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A Primer on Emotional Communication

March 10, 2018

Recently, a client shared a story about his daughter that I think perfectly illustrates how good therapists, managers, and parents can understand the communications of their clients, employees, and children.

 

My client’s daughter (4) told her parents that she needed to use the potty before going to bed, so they took her to the bathroom and waited for a few minutes, but nothing happened. My client, the father, said he then attempted to “triage” the situation. He wanted to know: “Do you have to go?” “Did you have a feeling that you had to go?” “What made you think you had to go?” “Are you nervous?” “Are you excited?” “Is there any pain?” “How does your stomach feel?” But none of these questions was able to clarify or resolve the issue.

 

After a few more minutes of this questioning, my client’s wife asked the daughter: “Do you want a hug?” The child nodded her head, gave her mother and father a hug, and went to sleep.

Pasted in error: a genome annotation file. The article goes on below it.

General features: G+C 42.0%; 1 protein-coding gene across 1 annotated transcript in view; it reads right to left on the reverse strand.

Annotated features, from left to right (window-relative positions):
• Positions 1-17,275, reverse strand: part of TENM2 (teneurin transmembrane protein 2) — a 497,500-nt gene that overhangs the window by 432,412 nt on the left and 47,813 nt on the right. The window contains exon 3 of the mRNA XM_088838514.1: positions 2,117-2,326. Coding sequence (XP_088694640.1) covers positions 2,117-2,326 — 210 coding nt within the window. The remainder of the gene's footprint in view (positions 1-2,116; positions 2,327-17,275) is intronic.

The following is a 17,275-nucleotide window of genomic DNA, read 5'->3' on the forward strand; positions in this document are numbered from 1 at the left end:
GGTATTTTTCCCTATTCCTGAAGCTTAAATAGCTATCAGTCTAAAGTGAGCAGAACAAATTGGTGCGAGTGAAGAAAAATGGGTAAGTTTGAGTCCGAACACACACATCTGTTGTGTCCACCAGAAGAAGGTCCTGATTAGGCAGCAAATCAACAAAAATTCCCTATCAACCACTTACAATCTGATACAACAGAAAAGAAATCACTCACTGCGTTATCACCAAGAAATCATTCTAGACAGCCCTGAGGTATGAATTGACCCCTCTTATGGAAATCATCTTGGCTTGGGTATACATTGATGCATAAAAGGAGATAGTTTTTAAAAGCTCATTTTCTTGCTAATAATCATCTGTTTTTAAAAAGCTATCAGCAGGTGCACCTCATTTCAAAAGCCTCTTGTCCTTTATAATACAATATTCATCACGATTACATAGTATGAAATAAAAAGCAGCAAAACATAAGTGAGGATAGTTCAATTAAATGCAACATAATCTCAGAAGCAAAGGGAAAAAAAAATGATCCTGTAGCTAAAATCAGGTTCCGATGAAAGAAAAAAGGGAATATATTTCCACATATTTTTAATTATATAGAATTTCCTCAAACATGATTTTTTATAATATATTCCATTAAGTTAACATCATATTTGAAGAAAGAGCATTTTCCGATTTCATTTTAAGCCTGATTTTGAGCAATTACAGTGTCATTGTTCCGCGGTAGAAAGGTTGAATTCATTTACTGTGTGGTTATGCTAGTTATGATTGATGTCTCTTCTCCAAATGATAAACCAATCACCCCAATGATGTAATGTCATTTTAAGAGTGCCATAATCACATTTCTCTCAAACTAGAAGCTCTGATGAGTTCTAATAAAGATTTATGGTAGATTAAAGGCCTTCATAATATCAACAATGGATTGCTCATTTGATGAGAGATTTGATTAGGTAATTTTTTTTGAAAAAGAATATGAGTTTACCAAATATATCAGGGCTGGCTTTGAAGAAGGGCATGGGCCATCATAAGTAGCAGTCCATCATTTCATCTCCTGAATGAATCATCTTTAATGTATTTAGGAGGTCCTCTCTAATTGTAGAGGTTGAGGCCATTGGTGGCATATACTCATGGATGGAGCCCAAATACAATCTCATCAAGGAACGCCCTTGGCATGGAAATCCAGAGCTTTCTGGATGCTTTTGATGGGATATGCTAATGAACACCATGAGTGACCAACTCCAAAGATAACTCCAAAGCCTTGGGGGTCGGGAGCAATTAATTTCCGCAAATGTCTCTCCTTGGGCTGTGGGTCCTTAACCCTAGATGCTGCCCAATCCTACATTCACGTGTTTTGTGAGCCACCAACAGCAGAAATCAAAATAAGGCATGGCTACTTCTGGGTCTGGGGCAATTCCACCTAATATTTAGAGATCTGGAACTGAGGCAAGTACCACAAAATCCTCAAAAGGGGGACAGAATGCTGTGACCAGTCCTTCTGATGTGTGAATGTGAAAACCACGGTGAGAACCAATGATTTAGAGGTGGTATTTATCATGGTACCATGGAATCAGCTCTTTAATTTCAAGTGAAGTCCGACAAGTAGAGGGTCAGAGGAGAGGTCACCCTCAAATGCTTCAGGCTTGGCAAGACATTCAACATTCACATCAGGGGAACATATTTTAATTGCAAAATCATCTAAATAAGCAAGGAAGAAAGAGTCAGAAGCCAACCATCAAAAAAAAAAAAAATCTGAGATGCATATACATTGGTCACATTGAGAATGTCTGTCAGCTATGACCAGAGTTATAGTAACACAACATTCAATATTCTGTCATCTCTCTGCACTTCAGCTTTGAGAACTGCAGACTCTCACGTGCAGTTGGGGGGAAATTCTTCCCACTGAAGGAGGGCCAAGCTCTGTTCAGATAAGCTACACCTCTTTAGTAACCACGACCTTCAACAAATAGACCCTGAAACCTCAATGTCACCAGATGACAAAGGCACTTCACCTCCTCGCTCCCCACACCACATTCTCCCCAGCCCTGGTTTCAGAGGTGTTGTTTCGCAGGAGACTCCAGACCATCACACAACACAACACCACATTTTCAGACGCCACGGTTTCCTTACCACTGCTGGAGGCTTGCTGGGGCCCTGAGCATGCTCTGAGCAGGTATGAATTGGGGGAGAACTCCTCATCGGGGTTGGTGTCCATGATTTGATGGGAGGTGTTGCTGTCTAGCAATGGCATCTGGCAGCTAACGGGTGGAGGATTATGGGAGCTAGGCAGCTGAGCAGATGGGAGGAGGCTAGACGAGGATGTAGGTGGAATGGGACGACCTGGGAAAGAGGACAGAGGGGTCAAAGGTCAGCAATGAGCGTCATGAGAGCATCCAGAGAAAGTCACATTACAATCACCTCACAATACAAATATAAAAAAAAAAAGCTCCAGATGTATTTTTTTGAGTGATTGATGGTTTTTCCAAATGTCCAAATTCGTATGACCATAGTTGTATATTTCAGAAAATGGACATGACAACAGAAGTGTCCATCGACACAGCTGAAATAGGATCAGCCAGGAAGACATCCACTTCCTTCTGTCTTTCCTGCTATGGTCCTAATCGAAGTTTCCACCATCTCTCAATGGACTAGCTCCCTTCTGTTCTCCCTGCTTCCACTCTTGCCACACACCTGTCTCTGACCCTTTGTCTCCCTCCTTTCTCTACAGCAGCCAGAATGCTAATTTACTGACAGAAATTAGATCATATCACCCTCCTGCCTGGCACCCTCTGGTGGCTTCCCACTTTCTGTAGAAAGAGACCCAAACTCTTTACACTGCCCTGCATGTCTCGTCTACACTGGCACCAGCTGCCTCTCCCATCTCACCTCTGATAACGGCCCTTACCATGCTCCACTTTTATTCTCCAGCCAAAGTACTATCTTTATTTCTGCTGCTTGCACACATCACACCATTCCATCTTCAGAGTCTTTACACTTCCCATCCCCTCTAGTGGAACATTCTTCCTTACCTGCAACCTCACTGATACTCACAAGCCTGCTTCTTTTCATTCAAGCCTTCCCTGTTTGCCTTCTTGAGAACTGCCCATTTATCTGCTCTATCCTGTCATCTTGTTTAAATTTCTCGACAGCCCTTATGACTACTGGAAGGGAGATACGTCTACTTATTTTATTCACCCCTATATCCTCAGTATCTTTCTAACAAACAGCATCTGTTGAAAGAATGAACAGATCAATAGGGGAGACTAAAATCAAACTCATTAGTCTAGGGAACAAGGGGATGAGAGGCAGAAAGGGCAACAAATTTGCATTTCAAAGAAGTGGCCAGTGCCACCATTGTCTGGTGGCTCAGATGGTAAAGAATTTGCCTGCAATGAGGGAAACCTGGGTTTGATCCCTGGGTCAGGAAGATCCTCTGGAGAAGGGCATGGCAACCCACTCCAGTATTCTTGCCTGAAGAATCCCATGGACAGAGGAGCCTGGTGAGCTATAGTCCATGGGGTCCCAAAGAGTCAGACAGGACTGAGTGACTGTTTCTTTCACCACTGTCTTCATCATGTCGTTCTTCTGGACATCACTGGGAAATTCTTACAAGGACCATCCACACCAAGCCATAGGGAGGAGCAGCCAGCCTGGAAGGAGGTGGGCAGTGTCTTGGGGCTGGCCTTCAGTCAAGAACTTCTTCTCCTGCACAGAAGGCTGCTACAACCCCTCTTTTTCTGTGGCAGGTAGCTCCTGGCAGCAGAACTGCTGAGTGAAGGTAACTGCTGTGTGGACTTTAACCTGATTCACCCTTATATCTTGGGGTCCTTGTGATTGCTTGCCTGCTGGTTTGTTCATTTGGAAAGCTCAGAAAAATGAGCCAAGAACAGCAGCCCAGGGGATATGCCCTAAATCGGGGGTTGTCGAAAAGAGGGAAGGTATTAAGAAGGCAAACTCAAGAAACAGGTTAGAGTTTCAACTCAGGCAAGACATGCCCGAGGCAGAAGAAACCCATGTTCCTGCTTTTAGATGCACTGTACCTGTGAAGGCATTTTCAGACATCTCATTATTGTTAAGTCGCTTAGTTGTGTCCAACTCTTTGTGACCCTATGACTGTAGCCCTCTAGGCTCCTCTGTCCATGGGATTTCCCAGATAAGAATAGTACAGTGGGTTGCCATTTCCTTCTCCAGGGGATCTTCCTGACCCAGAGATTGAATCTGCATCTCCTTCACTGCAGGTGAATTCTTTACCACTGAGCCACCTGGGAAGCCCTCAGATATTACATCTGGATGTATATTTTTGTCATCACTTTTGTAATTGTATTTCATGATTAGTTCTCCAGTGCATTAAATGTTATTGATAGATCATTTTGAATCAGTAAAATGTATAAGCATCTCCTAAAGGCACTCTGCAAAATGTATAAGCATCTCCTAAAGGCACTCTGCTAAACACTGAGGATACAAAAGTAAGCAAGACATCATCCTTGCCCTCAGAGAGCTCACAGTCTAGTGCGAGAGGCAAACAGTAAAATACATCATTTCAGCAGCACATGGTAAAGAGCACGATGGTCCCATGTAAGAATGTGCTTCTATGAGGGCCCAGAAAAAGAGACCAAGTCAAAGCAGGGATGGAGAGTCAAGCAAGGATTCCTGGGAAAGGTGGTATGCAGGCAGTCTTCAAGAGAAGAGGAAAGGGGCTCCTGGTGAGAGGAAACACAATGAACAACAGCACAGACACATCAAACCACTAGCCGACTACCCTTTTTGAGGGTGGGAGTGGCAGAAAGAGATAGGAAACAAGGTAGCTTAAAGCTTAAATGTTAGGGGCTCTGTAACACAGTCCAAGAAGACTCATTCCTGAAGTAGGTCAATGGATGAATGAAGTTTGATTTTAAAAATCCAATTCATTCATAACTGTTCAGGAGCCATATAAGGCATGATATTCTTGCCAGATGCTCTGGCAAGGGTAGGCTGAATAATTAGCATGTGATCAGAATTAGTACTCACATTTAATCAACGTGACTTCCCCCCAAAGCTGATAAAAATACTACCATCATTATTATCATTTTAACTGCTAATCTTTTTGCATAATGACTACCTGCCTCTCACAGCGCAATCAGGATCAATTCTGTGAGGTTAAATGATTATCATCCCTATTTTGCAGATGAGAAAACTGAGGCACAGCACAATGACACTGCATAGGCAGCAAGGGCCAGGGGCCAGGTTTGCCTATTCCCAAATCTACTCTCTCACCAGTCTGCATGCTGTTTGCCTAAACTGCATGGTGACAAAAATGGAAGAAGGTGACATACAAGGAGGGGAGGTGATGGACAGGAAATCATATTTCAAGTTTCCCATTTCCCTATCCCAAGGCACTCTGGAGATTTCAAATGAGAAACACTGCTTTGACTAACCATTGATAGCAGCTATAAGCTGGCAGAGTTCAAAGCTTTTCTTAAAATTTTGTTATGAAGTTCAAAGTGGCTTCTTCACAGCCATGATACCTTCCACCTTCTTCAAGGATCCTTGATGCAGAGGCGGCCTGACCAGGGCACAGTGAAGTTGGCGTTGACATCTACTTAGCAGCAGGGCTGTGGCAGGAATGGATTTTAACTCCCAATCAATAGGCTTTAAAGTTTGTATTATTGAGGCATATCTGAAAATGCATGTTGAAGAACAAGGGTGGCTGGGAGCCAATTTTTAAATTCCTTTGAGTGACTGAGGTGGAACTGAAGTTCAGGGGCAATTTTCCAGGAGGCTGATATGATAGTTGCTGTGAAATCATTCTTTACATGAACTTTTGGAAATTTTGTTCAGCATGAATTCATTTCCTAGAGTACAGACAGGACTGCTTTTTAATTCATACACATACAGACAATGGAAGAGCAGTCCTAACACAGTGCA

My client raised this story as an example of the type of way he would like to grow. We could put many labels on this, but for now we’ll call it emotional intelligence, which I would define as the ability to understand and then resolve a person’s emotional needs. What makes this so difficult is that very few people—whether adult or child, family or stranger, coworker or friend—make emotional demands explicitly. Everybody, in every stage of life and in every relationship dynamic possible, disguises their emotional needs.

 

Think about an emotional need of yours that is not being met in a certain relationship. Now determine whether you have asked for this to be resolved explicitly. If you haven’t, why not? If you have, what made it possible?

 

On the surface, my client’s daughter said she had to use the bathroom, so her parents took her to the bathroom. But soon it became obvious that she didn’t have to go. So what was she really asking for? I think the hug gives us our answer: she was looking for love, praise, recognition. And it is not a surprise that she thought of the bathroom, because to successfully “go potty” is an act that often draws great praise from parents. That she didn’t have use the bathroom was not important—she recognized it as a place, or an activity, where she could “do a good job.” And that’s probably all she needed. 

 

 

 

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